A £27 million overhaul of the Acton Grange junction – part of the Great North Rail Project – has now been completed.
Network Rail described this upgrade as vital to the successful running of services on the West coast main line, to update track and equipment that has become outdated.
Work on the Acton Grange junction near Warrington has seen upgrades take place to track, cabling, overhead lines and signalling.
Thanks to this necessary project, all track and equipment now adheres to modern standards, with reliability much improved on the economically important West Coast main line.
As part of the Acton Grange junction renewal on what is Europe’s busiest mixed-use railway line, almost 500 people worked on the project each day, with almost 70,000 hours of total work time needed to replace the junction.
All four railway lines, as well as the electric cables, signalling equipment and ‘double diamond’ crossing system were ripped out and replaced.
During the project, approximately 3,200 tonnes of track foundation stone was replaced, while 22 engineering trains were required during the scheme.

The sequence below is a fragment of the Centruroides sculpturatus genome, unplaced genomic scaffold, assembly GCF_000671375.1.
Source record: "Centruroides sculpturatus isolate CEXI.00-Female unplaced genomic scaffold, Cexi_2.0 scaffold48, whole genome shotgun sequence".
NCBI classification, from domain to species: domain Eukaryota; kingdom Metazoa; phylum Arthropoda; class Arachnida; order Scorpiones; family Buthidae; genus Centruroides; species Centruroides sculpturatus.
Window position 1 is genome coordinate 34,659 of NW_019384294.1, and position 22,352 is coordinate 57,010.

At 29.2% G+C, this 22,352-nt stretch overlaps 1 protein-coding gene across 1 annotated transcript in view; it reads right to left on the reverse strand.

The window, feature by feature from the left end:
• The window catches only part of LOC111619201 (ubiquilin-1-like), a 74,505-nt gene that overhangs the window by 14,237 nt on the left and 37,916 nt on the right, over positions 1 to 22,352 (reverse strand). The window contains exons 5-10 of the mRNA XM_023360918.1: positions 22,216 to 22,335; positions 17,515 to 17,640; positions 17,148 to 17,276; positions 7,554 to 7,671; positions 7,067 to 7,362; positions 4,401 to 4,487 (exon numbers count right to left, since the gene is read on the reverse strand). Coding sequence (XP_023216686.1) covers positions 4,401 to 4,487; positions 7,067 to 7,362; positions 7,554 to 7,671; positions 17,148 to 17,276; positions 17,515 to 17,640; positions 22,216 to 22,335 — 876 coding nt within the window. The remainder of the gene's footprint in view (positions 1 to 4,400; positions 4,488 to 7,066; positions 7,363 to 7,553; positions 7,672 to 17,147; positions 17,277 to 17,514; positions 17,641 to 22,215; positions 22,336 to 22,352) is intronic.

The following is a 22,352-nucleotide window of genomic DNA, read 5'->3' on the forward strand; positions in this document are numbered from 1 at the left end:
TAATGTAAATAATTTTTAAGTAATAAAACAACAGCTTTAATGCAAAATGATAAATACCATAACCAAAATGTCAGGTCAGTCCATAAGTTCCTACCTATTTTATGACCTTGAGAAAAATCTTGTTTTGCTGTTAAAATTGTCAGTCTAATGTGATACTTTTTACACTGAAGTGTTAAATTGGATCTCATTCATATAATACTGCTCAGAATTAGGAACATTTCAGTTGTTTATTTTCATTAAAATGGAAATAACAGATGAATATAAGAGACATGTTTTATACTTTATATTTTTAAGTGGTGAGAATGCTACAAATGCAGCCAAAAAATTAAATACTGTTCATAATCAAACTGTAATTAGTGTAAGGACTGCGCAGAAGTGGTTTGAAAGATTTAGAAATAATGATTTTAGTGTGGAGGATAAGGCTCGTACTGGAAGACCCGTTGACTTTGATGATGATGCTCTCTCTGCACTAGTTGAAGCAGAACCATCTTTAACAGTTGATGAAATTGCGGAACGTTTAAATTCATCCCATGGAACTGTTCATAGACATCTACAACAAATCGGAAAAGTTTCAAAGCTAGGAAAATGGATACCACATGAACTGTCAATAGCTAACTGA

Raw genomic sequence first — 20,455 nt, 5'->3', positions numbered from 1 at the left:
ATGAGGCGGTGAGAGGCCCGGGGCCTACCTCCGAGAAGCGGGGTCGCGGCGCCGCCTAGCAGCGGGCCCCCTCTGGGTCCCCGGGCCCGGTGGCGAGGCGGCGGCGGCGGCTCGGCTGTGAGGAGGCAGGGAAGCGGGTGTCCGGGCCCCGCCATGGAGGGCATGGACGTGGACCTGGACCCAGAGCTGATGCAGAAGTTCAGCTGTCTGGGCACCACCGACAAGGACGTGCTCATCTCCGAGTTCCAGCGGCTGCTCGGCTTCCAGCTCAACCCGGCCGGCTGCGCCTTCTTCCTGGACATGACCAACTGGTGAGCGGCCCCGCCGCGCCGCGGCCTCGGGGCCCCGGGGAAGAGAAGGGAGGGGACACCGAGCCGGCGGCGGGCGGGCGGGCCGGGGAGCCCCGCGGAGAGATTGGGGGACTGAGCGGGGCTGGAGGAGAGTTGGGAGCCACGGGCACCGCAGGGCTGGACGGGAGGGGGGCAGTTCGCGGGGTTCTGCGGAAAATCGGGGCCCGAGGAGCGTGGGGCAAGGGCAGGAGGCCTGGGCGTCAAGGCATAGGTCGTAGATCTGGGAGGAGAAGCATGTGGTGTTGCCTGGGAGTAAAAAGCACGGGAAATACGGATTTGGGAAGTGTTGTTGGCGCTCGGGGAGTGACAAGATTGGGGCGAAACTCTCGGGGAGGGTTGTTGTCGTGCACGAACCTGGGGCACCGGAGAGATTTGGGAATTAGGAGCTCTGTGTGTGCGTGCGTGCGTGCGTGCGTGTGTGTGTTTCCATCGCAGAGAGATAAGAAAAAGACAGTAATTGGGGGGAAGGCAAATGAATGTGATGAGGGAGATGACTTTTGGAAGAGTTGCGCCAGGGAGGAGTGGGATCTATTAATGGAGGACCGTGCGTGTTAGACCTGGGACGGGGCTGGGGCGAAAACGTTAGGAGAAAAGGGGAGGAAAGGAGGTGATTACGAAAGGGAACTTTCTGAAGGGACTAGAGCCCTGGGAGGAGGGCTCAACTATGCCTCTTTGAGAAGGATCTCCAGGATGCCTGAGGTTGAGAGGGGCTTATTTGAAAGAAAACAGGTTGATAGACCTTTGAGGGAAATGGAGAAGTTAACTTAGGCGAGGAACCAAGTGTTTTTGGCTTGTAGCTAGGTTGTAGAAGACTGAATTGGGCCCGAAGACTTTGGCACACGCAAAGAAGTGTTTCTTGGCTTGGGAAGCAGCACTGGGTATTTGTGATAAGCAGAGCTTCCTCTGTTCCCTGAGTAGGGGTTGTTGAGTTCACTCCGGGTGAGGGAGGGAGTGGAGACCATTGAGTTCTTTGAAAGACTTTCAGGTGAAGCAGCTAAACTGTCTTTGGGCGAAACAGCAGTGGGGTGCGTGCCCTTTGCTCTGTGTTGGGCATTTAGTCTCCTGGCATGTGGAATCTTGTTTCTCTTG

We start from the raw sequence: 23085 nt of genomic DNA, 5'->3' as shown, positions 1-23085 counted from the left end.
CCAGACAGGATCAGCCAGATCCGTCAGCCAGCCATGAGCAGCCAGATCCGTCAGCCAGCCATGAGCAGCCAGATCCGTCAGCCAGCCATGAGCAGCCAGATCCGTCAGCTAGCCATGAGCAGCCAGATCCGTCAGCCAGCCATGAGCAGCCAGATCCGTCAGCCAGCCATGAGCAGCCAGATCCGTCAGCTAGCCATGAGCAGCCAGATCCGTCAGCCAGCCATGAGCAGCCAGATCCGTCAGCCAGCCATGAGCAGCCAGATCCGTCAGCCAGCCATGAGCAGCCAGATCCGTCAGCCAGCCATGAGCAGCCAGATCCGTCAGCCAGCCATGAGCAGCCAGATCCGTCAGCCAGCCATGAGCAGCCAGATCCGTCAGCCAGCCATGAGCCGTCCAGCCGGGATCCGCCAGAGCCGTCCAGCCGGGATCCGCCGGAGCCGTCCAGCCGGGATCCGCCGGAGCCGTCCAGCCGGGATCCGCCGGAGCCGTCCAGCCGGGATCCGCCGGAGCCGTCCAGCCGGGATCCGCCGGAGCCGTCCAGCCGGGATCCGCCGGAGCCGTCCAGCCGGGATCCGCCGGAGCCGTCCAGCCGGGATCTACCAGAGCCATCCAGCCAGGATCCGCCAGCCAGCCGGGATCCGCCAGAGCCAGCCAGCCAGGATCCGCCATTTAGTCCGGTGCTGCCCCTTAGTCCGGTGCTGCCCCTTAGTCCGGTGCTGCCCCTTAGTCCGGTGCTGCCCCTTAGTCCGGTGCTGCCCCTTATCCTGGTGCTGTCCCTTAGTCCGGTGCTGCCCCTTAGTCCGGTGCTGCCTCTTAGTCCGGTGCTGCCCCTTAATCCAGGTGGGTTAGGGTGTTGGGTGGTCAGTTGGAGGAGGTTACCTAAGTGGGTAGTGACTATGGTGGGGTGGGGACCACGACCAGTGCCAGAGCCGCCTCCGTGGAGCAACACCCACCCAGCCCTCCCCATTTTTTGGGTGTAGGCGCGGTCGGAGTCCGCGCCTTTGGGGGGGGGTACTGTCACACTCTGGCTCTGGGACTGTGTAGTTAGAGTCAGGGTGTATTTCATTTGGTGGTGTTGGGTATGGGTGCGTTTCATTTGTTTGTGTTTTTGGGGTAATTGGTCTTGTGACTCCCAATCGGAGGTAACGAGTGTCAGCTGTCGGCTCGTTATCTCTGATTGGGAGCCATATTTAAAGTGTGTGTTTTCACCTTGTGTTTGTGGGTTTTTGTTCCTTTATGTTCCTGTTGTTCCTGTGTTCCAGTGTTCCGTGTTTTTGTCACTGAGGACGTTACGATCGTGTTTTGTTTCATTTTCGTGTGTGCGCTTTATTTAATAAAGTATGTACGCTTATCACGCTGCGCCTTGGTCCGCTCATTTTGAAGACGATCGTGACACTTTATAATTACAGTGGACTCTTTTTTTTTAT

Work was required because 260 trains use this junction every day and given it was outdated, it posed a significant threat to safety and reliability for passengers and freight carriers.
Those users of the railway can now be assured of safety and reliability for years to come.
David Golding is the acting route managing director for Network Rail.
He spoke about the project: “Our complete overhaul of Acton Grange junction is vital as it sits on the West Coast main line, Europe’s busiest mixed-use railway.
“With more than 260 trains using this junction every day, it is important to keep it in a safe, good condition.
“Our upgrades will ensure this vital part of the railway stays reliable for passengers for many years to come.
“I want to thank passengers for bearing with us while we delivered this much needed work.”